Digital strategy and capabilities to win in a digitized world
Every company in every industry will be dramatically affected by the digitization megatrend, and it will be the responsibility of the top teams to lead the charge by building the right capabilities for their companies to remain relevant in the digitized environment, achieve growth, and fend off competitive threats.
New technology deployments and related investments will add up to more than even the largest and wealthiest enterprises can afford. Trade-offs will be required, and the risks of making the wrong choices will be high. The basis of competition will be set by the companies that embrace and deploy digitization in the right places at the right time.
To not only survive the digitization megatrend but also use it to their advantage, companies need to be clear about their digital strategy and focus on the digital capabilities they are going to build along the value chain.
Click on the various elements of the image below for more information and key publications on the respective areas.
Digital innovation and product development
Digital supply chain and operations
Digital marketing, sales and service
Workplace and enabling infrastructure
Companies will need to be clear about their digital strategy. All CEOs and their executive teams must answer four key questions:
How will digitization affect our current business model and positioning within our industry’s value chain?
How can we identify and enter business areas where value is being created, both inside and outside our industry?
What areas of our business model are vulnerable to disruptions from new entrants, and how can we best address them?
Which capabilities do we need to build to be a leader in the field?
Key publications from PwC’s Strategy& on Digital strategy
Make human-centered design the heart of your digital agenda.
This second edition of the Strategy& industry digitization study investigates the degree of digitization across 15 industries in Europe. It allows to better understand which industries in which markets are leading the digitization journey and what specific business areas companies in various industries focus their digitization efforts on.
In the course of the next 10 years, a new generation — Generation C — will emerge. Born after 1990, these “digital natives,” just now beginning to attend university and enter the workforce, will transform the world as we know it. Their interests will help drive massive change in how people around the world socialize, work, and live their passions — and in the information and communication technologies they use to do so. In the face of declining revenues from traditional services, the challenge for the communication and technology industries will be to abandon successful but outlived business models and refocus on what it takes to thrive in the Generation C environment.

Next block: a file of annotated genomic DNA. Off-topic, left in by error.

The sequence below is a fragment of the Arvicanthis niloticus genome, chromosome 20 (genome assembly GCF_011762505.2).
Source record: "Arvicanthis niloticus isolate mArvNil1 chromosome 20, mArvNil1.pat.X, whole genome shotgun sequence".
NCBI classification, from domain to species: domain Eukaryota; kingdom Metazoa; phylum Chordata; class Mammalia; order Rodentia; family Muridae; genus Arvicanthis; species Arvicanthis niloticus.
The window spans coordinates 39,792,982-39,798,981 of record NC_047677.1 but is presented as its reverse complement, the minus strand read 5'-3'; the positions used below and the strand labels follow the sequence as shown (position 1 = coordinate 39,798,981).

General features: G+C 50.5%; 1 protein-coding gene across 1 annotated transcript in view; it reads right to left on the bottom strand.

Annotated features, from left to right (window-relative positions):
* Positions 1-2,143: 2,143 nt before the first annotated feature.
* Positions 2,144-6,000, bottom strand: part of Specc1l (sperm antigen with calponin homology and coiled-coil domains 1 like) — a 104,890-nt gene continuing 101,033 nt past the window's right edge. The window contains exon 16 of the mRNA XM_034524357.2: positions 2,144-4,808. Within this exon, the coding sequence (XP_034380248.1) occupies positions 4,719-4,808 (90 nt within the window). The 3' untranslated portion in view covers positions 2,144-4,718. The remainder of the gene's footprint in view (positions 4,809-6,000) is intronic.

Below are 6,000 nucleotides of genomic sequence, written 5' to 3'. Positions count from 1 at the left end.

The pace of digitization is picking up rapidly but the speed at which digitization is taking place varies a great deal from industry to industry. To gain a better understanding of the relative degree to which digitization is transforming different industries, we have created the industry digitization index. Whether they are currently digitization leaders or laggards, all industries can benefit by investing in the input, processing, and output capabilities needed to extend their digital footprints throughout their business ecosystems.
Mobile e-government applications can help governments deliver e-services more efficiently than kiosks or web portals. Successful apps will be well-designed and focused on the main aim of helping constituents engage directly and frequently with the government. Loyalty programs, gamification, and social media will stimulate more engagement with mobile e-government apps.
Media and technology players are under constant pressure from customers, competitors, and investors to innovate their offerings and business models and to accelerate revenue growth. This has led to a growing reliance by digital media and technology companies on high-stakes acquisitions, rather than organic growth, as a critical and rapid means to create and deploy new capabilities and establish new positions in the value chain. We have found that increasing the pace of integration — implementing a “hurry-up offense” — can often improve the likelihood that a digital acquisition produces the results that the acquirer intends.
It is much harder to digitise and socialise when you have a legacy physical product business than if you're in social gaming - but there is no question, those who quickly build their capabilities will capture the most shareholder value from the social revolution.
(Financial Times ‘The Connected Business’ guest column)